WE SAY: Government on a loser with GP co-payment plan
OUR VIEW: THE Federal Government should dump its plan to introduce a co-payment for patient visits to GPs.
Despite a suggestion by the Australian Medical Association that a co-payment be restricted to those most able to afford it, the health care issue has become too mired by lack of consultation with key groups, and the perception that quiet deals are being done inside and outside parliament. On top of that, peak bodies like the Australian Council of Social Service are still opposed to any co-payment, saying it would be damaging to the community.
The government's Budget plan had been simple - a $7 up-front payment for GP vis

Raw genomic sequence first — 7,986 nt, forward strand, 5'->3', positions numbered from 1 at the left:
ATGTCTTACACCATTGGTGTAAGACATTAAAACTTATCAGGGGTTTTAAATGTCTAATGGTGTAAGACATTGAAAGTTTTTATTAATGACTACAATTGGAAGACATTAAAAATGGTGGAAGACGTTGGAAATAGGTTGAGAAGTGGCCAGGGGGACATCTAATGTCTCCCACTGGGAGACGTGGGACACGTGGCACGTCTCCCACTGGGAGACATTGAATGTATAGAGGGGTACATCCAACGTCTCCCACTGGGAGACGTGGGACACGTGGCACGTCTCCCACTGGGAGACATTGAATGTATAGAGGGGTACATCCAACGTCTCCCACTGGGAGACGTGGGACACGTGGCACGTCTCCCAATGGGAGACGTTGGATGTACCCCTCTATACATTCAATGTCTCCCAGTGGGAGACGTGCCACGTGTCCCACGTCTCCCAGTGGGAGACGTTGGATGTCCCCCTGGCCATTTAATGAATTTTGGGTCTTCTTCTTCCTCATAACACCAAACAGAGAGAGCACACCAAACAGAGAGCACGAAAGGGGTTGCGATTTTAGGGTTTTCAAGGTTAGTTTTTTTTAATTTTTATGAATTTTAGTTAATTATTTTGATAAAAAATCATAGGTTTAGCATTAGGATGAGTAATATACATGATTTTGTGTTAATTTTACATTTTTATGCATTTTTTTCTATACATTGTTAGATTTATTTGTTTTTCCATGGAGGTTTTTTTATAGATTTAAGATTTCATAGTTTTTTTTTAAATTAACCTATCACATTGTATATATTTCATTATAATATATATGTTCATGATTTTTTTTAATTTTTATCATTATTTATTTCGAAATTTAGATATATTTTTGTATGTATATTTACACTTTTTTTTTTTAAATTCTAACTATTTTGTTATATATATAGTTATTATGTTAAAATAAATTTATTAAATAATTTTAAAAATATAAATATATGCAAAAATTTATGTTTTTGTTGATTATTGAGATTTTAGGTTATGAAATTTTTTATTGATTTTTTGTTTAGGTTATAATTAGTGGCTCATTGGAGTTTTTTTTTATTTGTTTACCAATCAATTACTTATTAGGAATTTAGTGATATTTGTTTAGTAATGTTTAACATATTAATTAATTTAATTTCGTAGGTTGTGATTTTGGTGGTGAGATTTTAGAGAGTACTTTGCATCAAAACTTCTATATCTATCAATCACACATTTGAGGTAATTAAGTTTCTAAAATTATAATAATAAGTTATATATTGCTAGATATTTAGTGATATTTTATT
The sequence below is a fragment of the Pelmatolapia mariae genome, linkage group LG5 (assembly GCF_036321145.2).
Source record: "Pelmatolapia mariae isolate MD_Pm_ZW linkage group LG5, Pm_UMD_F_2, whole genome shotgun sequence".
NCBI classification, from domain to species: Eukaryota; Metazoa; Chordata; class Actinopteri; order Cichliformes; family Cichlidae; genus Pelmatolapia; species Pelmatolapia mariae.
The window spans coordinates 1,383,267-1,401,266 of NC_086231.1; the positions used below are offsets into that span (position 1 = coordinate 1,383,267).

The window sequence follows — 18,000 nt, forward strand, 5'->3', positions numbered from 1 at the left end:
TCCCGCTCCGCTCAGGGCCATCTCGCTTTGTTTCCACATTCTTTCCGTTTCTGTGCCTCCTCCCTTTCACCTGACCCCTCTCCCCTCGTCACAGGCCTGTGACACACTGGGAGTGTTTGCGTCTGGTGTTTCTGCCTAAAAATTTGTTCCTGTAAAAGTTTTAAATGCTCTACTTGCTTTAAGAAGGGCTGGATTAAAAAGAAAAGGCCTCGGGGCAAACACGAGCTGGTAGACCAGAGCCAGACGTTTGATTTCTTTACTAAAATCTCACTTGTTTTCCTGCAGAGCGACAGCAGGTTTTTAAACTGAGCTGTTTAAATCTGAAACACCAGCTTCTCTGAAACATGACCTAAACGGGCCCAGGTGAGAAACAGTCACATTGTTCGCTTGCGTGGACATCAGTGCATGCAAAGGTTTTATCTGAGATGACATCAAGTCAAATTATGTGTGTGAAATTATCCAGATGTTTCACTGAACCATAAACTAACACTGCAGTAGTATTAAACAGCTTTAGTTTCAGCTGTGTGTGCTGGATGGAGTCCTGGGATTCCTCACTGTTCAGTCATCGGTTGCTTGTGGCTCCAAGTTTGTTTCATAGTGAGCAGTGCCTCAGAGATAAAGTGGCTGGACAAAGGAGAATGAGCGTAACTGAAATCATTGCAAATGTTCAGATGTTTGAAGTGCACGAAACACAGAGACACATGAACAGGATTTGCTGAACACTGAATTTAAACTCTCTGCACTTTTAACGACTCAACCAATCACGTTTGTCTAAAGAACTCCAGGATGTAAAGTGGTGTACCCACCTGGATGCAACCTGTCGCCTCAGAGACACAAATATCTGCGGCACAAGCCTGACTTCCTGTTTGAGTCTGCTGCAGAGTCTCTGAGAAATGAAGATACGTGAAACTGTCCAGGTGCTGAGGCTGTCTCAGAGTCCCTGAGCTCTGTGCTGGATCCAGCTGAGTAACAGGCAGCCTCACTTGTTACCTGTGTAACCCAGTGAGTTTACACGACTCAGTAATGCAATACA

its, with the extra money to go to a "future fund" for medical research.
But it drew the ire of pensioners and other disadvantaged groups, as well as doctors who said they could not accept the plan because they would lose $5 for each visit.
AMA president Brian Owler said on Tuesday: "There's a misconception that … the AMA is in there wheeling and dealing … we were never going to trade anything." He said his organisation was concerned about vulnerable groups, but that general practice was "central to the health system - it's not the problem". Yet the AMA proposed a limited $6.15 co-payment plan.
No matter what happens now, it is looking increasingly like the government cannot win with it.